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The GAZ 21 "Volga" was Soviet built 4 door sedan produced at the Gorky Automobile Plant or or Gorkovsky Avtomobilny Zavod (GAZ) in Nizhny Novgorod, Russia from 1956 to 1970.

The first Volga model was originally developed as a replacement for the very successful GAZ-M20 Pobeda mid-size car which was produced since 1946. However despite its revolutionary design in form of chassis and body styling, the rapid evolution of the latter in the 1950s already caused Soviet designers in 1951 to put forward a project for its eventual replacement. In 1952 two parallel projects were set up by GAZ: Zvezda ("Star"), which was a futuristic fastback with panoramic windows and large tailfins, and Volga with more conventional styling, which was more realistically suited for the production realities of the 1950s.

By the spring of 1954 the Volga prototypes were being actively tested. The new car introduced a range of additions and advantages over the Pobeda; in addition to being bigger, it had single panoramic forward and rear windscreens, a larger four-cylinder overhead-valve engine, central lubrication of the main chassis elements, hypoidal rear axle and automatic hydromechanical gearbox.

The car's external design was made by Lev Yeremeev and largely influenced by Western vehicles of the same period, American in particular. Internal design, however, was mostly independent, with an exception for the automatic transmission that was developed from the 3-speed Ford-O-Matic.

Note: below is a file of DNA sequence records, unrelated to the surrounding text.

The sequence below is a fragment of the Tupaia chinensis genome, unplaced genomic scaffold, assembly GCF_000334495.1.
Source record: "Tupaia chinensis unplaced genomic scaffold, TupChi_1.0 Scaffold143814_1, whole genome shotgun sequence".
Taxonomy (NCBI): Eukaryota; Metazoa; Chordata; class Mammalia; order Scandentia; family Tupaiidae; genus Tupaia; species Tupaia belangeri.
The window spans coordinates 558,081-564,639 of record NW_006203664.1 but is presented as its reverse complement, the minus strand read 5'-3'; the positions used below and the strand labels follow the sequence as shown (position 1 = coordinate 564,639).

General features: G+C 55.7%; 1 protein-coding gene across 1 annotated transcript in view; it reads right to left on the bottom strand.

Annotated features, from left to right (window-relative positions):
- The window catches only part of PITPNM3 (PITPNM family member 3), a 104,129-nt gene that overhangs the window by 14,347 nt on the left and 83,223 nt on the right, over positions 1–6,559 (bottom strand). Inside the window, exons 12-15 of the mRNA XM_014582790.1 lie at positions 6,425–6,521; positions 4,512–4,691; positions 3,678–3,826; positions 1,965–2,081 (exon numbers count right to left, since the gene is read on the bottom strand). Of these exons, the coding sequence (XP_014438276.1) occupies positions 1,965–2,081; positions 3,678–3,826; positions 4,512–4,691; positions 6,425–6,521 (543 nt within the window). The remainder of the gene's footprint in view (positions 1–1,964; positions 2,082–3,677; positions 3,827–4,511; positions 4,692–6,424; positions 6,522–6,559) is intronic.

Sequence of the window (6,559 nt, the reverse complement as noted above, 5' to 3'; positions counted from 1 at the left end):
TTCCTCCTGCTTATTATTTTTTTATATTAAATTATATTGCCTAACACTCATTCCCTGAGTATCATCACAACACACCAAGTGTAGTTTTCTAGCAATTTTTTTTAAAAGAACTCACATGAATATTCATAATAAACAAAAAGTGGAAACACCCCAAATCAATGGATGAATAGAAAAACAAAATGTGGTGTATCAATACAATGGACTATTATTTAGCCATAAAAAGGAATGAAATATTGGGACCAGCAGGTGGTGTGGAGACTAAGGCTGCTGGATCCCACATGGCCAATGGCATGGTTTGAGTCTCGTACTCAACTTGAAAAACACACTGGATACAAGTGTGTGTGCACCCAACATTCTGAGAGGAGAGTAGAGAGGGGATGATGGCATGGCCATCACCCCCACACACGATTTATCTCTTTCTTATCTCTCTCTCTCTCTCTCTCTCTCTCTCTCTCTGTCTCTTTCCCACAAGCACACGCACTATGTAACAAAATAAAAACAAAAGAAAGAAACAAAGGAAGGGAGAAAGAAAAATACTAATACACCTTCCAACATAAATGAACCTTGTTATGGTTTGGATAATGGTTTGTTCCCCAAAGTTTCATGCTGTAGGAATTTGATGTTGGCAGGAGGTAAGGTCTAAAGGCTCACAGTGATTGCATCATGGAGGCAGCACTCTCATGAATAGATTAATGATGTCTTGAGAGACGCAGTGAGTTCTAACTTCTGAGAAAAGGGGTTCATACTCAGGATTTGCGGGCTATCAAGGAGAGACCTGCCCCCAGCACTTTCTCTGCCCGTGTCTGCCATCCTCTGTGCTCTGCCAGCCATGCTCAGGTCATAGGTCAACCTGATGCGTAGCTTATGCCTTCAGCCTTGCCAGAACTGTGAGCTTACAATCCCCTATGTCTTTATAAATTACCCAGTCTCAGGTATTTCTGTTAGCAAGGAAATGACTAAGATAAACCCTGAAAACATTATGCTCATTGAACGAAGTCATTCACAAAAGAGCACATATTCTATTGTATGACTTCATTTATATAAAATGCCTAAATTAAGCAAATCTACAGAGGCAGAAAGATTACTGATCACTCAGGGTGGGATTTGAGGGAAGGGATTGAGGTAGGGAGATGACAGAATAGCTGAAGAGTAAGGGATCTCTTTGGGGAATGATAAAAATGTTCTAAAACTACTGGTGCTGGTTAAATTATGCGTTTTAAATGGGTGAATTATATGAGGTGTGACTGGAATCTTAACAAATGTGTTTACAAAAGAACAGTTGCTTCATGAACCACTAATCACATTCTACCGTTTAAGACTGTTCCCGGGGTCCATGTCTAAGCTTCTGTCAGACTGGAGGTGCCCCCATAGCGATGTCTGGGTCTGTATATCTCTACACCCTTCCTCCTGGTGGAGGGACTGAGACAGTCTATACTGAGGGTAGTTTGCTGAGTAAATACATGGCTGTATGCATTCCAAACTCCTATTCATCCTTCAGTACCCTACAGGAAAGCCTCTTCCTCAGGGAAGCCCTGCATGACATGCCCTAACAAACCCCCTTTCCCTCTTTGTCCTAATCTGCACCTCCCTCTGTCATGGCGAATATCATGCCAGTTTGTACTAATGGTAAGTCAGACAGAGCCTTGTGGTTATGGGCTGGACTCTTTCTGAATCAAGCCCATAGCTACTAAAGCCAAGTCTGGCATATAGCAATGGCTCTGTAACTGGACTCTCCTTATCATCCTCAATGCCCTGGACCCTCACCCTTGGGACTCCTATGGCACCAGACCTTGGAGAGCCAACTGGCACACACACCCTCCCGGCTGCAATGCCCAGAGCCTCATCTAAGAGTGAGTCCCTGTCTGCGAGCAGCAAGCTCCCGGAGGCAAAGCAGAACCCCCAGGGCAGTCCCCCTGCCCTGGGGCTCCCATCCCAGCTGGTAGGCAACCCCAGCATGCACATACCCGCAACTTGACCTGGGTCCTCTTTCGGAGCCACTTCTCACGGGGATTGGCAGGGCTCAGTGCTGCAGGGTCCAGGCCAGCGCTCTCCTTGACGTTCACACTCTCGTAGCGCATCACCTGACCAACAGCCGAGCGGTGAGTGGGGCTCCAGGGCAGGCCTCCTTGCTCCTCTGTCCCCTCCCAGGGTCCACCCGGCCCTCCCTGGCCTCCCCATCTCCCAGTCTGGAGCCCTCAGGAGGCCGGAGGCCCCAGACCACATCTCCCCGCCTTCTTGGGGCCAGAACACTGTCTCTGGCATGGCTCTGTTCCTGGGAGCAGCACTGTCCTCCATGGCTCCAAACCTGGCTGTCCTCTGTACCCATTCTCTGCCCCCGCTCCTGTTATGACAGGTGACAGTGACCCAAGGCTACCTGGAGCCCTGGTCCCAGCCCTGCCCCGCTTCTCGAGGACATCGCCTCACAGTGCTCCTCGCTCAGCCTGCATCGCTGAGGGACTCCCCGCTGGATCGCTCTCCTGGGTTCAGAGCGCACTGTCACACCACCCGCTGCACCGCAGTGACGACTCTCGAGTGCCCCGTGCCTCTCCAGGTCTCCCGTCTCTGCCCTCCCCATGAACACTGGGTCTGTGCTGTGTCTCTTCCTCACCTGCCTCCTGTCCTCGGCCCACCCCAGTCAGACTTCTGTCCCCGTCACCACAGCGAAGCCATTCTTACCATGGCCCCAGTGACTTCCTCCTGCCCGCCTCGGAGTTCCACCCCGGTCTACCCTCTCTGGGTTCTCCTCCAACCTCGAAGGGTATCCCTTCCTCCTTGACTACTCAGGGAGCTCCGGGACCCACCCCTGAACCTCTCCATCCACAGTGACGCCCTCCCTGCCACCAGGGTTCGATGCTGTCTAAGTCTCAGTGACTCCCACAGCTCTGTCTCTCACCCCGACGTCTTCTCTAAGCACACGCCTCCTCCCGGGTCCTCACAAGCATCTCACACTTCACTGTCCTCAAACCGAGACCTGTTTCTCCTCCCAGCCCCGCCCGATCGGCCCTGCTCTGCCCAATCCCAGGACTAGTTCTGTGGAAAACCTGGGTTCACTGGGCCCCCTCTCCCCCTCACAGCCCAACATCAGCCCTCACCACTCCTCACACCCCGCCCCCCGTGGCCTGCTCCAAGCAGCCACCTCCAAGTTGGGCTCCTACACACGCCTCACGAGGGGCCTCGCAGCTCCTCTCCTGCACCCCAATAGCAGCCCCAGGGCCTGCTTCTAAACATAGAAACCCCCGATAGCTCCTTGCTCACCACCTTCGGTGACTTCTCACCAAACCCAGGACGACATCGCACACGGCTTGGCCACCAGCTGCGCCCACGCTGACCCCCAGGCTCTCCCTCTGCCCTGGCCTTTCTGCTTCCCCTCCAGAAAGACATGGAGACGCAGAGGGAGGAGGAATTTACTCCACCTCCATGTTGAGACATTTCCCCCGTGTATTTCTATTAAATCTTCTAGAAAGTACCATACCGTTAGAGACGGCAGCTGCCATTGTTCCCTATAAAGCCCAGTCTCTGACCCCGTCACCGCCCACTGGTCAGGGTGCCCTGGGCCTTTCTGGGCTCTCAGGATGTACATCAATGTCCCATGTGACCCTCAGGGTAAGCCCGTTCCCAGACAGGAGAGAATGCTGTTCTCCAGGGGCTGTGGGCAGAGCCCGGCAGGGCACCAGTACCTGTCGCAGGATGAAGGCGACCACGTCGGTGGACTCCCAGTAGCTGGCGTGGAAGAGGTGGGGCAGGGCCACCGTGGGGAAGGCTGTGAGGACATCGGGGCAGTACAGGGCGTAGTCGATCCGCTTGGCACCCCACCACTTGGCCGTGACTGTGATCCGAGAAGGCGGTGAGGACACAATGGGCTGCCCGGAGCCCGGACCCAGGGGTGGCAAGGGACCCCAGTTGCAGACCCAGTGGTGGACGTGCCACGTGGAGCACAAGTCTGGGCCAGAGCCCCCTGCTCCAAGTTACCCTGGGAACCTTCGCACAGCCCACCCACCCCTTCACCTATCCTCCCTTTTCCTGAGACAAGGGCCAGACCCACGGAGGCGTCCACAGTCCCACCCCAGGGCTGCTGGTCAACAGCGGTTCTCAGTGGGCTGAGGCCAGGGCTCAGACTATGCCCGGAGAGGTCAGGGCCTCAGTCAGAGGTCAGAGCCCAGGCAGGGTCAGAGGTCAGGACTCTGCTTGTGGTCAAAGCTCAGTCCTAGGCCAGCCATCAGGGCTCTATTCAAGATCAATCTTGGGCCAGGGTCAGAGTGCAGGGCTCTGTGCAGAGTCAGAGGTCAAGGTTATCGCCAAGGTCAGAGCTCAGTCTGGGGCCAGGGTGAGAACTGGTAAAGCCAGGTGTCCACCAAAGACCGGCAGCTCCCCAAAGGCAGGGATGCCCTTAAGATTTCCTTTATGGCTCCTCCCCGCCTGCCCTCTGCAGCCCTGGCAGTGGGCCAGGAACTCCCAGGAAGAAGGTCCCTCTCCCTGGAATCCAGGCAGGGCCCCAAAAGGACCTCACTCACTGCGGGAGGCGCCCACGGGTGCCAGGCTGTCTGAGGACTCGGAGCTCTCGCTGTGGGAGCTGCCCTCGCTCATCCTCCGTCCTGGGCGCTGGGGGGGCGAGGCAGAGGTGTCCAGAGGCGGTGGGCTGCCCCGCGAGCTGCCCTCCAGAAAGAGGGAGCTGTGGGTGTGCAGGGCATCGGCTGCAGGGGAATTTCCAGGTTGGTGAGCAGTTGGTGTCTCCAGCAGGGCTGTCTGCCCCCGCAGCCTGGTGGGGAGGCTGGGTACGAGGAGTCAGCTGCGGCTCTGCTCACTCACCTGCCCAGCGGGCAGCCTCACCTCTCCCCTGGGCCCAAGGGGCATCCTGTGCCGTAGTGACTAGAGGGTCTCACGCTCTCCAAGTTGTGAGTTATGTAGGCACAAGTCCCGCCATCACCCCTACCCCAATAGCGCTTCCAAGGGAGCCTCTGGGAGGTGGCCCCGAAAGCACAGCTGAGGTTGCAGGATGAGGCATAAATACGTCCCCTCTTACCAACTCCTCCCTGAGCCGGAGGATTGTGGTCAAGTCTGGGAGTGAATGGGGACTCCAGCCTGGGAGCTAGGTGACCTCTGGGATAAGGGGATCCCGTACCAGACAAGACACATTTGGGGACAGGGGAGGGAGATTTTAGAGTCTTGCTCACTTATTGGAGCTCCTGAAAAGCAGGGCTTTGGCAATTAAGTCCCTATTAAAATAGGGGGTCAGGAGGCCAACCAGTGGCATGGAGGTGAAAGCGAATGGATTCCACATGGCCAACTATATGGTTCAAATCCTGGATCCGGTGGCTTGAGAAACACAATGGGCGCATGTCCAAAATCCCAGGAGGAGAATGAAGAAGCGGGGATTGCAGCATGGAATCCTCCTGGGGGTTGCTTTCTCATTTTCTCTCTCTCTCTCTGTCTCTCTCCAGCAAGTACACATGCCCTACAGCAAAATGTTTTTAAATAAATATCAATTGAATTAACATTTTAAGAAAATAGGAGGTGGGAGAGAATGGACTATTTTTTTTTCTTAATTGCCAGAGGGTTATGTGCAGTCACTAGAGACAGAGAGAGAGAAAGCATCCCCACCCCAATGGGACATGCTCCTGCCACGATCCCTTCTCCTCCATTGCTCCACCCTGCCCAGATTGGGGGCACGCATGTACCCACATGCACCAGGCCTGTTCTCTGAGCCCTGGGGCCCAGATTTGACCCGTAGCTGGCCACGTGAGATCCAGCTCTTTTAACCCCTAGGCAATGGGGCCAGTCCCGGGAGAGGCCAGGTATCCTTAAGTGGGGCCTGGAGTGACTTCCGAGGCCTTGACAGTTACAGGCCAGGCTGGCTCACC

After thorough testings of the car, which lasted for a further two years, in which several changes were accommodated for, GAZ finally launched the first pre-production batch left GAZ on 10 October 1956. These were used in much publicised promotion drives across the whole Soviet Union where they notched up to 29 thousand kilometres. In 1957 more larger batches were produced and the conveyor came operational in late 1957.

There were three different models of this generation:

'56-57 Volga - now usually referred to as the "first series" - came into serial production in 1957 and initially had modified Pobeda's flathead 65hp engine, as the planned overhead-valve 70hp ZMZ-21 was prepared for serial production only in summer of 1957. The first series of the M-21 Volga was produced right up to November 1958 during which across 30 thousand such cars were assembled. Today they remain the rarest version of the car, and are highly desirable for car collectors.

'58-61 Volga - the so called "second series" - was introduced in the fall of 1958, the most visible change was the front grille where horizontal chromed bars with a star were replaced by a 16-slit vertical grille, thus earning it the nickname akula ("shark"). Front styling of the "second series" almost mimicked 1954 and 1955 prototypes. Other changes included the shape of the front fenders with raised wheel arches, parking and tail lights. In 1959-1960 minor changes were made to the car's underbody and equipment.

'62-70 Volga - the so called "third series" - was introduced in 1962 and incorporated many external changes, as well as interior and technical improvements. This model was produced with minor modernizations up to July, 15 1970. After 1965 the model was officially named GAZ-21, instead of GAZ-M-21.

Lembit Marder's black Volga is a 1963 3rd series Volga.